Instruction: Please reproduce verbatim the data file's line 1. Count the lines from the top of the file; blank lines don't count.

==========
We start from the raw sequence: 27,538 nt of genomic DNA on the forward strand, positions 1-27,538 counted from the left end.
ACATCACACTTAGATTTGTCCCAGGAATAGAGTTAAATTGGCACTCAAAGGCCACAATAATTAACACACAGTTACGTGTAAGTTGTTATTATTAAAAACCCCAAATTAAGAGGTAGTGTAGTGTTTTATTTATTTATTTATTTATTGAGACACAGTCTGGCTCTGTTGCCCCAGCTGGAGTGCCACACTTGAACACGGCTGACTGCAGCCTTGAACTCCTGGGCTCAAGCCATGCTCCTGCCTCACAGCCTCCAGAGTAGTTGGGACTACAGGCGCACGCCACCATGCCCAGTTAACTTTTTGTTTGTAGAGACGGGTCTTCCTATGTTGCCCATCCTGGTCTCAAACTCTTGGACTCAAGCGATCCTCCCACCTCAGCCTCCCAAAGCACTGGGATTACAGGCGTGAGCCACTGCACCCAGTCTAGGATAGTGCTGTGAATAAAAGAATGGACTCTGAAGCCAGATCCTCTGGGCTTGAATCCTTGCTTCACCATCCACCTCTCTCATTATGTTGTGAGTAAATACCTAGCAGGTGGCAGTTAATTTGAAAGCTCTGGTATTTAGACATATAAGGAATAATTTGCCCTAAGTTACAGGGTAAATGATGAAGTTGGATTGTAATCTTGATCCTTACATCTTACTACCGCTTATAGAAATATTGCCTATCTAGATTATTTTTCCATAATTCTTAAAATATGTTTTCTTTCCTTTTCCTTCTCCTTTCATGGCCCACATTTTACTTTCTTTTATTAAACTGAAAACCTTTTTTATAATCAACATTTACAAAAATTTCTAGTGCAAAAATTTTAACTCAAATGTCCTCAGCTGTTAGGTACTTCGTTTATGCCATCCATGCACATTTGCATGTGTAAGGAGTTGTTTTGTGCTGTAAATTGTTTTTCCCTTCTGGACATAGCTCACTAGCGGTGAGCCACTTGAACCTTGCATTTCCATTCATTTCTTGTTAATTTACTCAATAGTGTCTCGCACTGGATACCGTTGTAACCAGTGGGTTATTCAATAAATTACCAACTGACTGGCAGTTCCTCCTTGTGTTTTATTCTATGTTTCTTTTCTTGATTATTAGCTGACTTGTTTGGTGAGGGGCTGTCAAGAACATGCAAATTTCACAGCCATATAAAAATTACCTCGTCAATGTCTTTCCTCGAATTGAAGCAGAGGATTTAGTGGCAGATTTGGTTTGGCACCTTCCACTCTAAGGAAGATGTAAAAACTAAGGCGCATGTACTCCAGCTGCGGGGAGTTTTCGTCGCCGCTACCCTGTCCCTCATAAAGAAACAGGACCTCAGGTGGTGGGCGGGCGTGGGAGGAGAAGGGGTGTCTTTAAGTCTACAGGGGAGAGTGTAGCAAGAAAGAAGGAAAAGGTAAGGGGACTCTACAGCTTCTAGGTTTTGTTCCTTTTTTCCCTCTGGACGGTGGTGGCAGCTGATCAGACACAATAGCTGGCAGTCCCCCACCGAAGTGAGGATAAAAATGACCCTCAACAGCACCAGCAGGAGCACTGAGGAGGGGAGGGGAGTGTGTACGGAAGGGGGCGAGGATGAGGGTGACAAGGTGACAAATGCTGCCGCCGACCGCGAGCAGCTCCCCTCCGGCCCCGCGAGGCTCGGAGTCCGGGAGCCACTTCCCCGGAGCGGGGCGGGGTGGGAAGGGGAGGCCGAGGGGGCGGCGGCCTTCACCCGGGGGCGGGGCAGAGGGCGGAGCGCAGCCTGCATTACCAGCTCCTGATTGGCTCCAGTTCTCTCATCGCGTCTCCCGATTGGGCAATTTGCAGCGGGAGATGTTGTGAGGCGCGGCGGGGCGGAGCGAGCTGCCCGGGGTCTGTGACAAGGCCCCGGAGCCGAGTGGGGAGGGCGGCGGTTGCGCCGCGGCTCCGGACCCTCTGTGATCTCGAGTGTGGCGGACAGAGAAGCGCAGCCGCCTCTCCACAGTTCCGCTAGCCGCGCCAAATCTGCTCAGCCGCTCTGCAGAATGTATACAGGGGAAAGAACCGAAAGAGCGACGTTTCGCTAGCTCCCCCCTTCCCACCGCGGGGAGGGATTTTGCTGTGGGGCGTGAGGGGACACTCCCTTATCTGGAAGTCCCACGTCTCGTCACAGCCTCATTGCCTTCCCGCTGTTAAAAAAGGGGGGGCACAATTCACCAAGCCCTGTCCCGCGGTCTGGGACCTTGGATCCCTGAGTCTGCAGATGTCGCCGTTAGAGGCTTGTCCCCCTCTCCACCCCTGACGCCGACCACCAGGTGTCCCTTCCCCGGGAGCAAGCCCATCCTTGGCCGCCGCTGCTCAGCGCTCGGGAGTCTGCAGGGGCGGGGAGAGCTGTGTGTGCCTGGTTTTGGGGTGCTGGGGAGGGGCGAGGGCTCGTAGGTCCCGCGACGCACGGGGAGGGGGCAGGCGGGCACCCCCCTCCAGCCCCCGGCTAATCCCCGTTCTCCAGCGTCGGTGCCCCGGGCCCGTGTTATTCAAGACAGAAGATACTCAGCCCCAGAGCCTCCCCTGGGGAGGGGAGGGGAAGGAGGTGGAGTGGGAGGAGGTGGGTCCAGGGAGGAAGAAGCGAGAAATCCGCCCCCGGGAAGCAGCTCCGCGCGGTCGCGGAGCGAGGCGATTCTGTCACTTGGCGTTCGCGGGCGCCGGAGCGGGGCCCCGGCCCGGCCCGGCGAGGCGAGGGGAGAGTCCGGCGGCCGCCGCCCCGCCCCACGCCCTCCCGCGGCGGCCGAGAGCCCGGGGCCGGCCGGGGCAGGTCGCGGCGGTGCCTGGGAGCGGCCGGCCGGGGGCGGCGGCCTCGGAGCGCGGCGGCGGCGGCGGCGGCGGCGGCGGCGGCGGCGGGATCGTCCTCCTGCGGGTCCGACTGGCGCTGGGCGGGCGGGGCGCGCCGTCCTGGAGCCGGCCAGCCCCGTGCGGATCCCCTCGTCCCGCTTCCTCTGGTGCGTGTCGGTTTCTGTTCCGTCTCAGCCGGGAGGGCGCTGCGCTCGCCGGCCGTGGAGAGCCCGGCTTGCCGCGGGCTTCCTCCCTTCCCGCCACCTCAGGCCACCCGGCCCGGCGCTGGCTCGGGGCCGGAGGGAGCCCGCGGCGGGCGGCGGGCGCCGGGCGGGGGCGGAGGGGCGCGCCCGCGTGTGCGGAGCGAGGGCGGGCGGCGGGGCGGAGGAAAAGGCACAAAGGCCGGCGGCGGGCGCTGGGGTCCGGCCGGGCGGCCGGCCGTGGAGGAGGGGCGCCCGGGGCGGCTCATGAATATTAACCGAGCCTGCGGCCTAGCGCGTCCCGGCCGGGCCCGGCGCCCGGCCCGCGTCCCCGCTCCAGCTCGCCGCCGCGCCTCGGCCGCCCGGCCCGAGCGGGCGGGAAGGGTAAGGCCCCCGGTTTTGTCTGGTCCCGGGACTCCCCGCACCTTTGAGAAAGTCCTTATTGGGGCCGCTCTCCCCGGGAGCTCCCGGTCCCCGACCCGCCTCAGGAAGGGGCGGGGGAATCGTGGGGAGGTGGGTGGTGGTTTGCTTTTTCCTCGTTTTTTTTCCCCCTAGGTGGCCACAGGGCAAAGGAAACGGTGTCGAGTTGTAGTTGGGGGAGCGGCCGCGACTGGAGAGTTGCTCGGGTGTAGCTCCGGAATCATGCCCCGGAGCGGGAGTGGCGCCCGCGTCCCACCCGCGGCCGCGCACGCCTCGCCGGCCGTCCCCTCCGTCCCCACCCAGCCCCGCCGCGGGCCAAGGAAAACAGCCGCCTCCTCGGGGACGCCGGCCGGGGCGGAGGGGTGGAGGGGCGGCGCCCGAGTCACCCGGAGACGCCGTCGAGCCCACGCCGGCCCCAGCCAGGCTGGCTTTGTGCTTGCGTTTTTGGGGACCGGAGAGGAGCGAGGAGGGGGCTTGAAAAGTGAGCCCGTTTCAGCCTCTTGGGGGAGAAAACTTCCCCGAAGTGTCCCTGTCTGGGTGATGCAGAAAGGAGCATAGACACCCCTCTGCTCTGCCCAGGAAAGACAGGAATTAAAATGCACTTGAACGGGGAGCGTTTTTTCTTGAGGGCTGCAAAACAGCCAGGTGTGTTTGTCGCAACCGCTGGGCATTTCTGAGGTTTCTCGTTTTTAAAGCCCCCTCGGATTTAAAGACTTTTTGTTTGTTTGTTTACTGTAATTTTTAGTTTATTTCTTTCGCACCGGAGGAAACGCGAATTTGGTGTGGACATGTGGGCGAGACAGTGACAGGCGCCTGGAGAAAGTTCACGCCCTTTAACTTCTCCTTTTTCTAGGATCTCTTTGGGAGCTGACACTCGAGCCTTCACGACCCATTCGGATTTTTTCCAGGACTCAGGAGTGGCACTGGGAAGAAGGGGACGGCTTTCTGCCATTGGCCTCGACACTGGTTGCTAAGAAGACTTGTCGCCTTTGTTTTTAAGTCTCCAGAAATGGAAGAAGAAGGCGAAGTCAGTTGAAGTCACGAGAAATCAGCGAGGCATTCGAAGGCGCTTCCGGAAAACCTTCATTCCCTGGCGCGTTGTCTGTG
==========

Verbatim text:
We start from the raw sequence: 27,538 nt of genomic DNA on the forward strand, positions 1-27,538 counted from the left end.